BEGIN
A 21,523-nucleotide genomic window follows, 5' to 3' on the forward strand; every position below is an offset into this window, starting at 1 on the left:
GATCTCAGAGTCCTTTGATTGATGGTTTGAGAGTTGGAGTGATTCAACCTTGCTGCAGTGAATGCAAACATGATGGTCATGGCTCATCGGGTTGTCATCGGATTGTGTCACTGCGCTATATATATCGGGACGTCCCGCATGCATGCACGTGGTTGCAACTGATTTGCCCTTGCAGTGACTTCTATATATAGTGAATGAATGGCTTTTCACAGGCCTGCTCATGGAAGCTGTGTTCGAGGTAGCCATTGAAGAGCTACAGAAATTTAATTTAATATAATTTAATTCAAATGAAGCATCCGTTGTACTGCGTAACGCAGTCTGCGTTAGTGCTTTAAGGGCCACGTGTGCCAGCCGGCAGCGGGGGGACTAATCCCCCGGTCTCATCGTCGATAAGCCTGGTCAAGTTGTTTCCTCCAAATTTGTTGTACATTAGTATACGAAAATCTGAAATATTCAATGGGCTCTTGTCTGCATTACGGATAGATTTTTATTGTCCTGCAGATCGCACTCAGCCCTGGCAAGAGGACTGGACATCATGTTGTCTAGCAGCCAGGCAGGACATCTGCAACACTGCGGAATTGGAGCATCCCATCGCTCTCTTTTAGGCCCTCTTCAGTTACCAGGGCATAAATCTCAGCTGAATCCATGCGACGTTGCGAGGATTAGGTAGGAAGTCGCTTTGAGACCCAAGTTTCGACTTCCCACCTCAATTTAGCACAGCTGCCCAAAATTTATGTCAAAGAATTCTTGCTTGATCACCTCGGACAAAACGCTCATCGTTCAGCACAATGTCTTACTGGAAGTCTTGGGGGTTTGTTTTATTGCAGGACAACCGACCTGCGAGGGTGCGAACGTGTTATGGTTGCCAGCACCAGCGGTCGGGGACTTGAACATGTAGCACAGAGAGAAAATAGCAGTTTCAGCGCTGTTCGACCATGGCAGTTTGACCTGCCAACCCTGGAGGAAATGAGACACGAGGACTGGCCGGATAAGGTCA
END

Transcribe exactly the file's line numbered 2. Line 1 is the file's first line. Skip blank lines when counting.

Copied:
GATCTCAGAGTCCTTTGATTGATGGTTTGAGAGTTGGAGTGATTCAACCTTGCTGCAGTGAATGCAAACATGATGGTCATGGCTCATCGGGTTGTCATCGGATTGTGTCACTGCGCTATATATATCGGGACGTCCCGCATGCATGCACGTGGTTGCAACTGATTTGCCCTTGCAGTGACTTCTATATATAGTGAATGAATGGCTTTTCACAGGCCTGCTCATGGAAGCTGTGTTCGAGGTAGCCATTGAAGAGCTACAGAAATTTAATTTAATATAATTTAATTCAAATGAAGCATCCGTTGTACTGCGTAACGCAGTCTGCGTTAGTGCTTTAAGGGCCACGTGTGCCAGCCGGCAGCGGGGGGACTAATCCCCCGGTCTCATCGTCGATAAGCCTGGTCAAGTTGTTTCCTCCAAATTTGTTGTACATTAGTATACGAAAATCTGAAATATTCAATGGGCTCTTGTCTGCATTACGGATAGATTTTTATTGTCCTGCAGATCGCACTCAGCCCTGGCAAGAGGACTGGACATCATGTTGTCTAGCAGCCAGGCAGGACATCTGCAACACTGCGGAATTGGAGCATCCCATCGCTCTCTTTTAGGCCCTCTTCAGTTACCAGGGCATAAATCTCAGCTGAATCCATGCGACGTTGCGAGGATTAGGTAGGAAGTCGCTTTGAGACCCAAGTTTCGACTTCCCACCTCAATTTAGCACAGCTGCCCAAAATTTATGTCAAAGAATTCTTGCTTGATCACCTCGGACAAAACGCTCATCGTTCAGCACAATGTCTTACTGGAAGTCTTGGGGGTTTGTTTTATTGCAGGACAACCGACCTGCGAGGGTGCGAACGTGTTATGGTTGCCAGCACCAGCGGTCGGGGACTTGAACATGTAGCACAGAGAGAAAATAGCAGTTTCAGCGCTGTTCGACCATGGCAGTTTGACCTGCCAACCCTGGAGGAAATGAGACACGAGGACTGGCCGGATAAGGTCA